Local Organizations & Artists

In an effort to tackle the problem of plastic pollution in the Hozu River and promote environmental conservation, Project Hozugawa was established in 2007. This nonprofit organization carries out a wide range of activities, such as organizing monthly river cleanups, offering eco tours, facilitating educational workshops for children and adults, and raising awareness about recycling and plastic reduction efforts. We joined the river cleanup one morning, picking up trash along the river bank together with local residents. It was inspiring to see so many people gathered together, from small children to older adults, in a collaborative effort to care for the environment.



We also met artists and activists engaged in community revitalization and environmental action. Ken and Julia Yonetani are two inspiring individuals who balance their creative art practice with organic farming. We visited their farm called Rice Valley, which the Yonetanis started as an experiment in regenerative and self-sufficient living. They also gave us a tour of their Dreams Art House, an off-grid art facility that they recently built in a neighboring village. The art house is filled with their works that touch upon various themes addressing environmental, social, and political concerns. They hope to make the space a hub for art, community building, cultural exchange, and nurturing sustainable practices.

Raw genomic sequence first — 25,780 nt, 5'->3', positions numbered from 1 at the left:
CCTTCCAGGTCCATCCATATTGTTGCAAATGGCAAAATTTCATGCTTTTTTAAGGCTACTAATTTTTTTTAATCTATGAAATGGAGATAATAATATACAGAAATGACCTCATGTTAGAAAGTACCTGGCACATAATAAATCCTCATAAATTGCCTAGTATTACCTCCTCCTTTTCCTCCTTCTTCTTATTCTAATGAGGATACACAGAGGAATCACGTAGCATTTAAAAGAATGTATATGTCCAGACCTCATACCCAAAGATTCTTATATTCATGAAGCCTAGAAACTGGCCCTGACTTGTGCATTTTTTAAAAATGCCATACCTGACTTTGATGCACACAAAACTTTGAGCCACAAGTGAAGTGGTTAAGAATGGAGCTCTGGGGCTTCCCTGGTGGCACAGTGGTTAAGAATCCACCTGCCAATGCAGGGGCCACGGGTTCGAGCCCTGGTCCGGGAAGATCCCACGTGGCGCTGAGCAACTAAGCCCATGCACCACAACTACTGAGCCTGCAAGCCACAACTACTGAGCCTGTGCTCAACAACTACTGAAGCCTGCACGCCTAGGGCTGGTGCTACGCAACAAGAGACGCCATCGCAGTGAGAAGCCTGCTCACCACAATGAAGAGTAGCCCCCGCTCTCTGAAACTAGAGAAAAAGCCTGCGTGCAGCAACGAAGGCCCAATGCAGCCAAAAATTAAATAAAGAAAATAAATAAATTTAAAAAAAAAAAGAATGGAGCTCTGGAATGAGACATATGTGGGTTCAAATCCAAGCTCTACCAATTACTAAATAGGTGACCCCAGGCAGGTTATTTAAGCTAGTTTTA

KIRI Cafe is another creative hub that was born out of the Kameoka KIRI Art Cultivation project – an initiative by local artists to foster community and facilitate artistic exploration in people’s daily lives. This project offers various events, educational workshops, and hands-on learning experiences through KIRI² Arts College. Embracing a holistic educational approach, KIRI² Arts College aims to nurture learning of the mind, heart, and hands. It offers a diverse range of courses taught by local artists, from painters to woodworkers, who provide opportunities for individuals to learn from ancient wisdom and cultivate skills and techniques that might enrich their lives.



The four-day field trip to Kameoka provided our class with rich insights into the topics of food, agriculture, and sustainability. Interactions with local organizations such as the Kameoka Organic Action Group and Project Hozugawa showcased dedicated efforts towards sustainable practices and environmental conservation, while encounters with artists like Ken and Julia Yonetani and the members of the KIRI Art Cultivation project underscored the role of creativity and art in fostering community revitalization and raising awareness about pressing social-ecological issues. Our visit to Kameoka not only deepened our understanding of agroecology and sustainable agriculture, but it also highlighted the importance of grassroots initiatives and community engagement in driving change for sustainability.